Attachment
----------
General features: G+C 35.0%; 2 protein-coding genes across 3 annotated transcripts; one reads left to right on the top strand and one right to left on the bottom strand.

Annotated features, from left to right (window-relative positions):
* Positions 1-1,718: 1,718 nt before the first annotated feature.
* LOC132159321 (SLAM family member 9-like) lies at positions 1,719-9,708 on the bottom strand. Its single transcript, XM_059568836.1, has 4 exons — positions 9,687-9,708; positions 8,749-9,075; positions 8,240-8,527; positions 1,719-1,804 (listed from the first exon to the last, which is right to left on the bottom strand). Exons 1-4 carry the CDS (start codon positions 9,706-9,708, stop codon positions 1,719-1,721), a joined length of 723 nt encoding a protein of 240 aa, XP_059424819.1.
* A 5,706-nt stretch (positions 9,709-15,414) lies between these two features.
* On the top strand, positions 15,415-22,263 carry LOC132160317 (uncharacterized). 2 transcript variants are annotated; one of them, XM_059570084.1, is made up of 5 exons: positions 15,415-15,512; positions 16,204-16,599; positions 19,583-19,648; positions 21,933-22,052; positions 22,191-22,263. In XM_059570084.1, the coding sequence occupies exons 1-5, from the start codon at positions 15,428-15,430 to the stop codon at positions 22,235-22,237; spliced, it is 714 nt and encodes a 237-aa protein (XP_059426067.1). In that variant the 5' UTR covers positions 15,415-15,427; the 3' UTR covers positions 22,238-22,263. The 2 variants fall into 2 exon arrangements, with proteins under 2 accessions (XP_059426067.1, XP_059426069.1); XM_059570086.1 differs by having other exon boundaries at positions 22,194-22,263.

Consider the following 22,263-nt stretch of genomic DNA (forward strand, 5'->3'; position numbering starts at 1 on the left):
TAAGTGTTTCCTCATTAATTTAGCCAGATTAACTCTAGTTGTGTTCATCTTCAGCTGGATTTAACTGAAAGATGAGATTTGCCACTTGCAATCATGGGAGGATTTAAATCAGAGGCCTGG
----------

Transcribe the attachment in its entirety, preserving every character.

General features: G+C 35.0%; 2 protein-coding genes across 3 annotated transcripts; one reads left to right on the top strand and one right to left on the bottom strand.

Annotated features, from left to right (window-relative positions):
* Positions 1-1,718: 1,718 nt before the first annotated feature.
* LOC132159321 (SLAM family member 9-like) lies at positions 1,719-9,708 on the bottom strand. Its single transcript, XM_059568836.1, has 4 exons — positions 9,687-9,708; positions 8,749-9,075; positions 8,240-8,527; positions 1,719-1,804 (listed from the first exon to the last, which is right to left on the bottom strand). Exons 1-4 carry the CDS (start codon positions 9,706-9,708, stop codon positions 1,719-1,721), a joined length of 723 nt encoding a protein of 240 aa, XP_059424819.1.
* A 5,706-nt stretch (positions 9,709-15,414) lies between these two features.
* On the top strand, positions 15,415-22,263 carry LOC132160317 (uncharacterized). 2 transcript variants are annotated; one of them, XM_059570084.1, is made up of 5 exons: positions 15,415-15,512; positions 16,204-16,599; positions 19,583-19,648; positions 21,933-22,052; positions 22,191-22,263. In XM_059570084.1, the coding sequence occupies exons 1-5, from the start codon at positions 15,428-15,430 to the stop codon at positions 22,235-22,237; spliced, it is 714 nt and encodes a 237-aa protein (XP_059426067.1). In that variant the 5' UTR covers positions 15,415-15,427; the 3' UTR covers positions 22,238-22,263. The 2 variants fall into 2 exon arrangements, with proteins under 2 accessions (XP_059426067.1, XP_059426069.1); XM_059570086.1 differs by having other exon boundaries at positions 22,194-22,263.

Consider the following 22,263-nt stretch of genomic DNA (forward strand, 5'->3'; position numbering starts at 1 on the left):
TAAGTGTTTCCTCATTAATTTAGCCAGATTAACTCTAGTTGTGTTCATCTTCAGCTGGATTTAACTGAAAGATGAGATTTGCCACTTGCAATCATGGGAGGATTTAAATCAGAGGCCTGG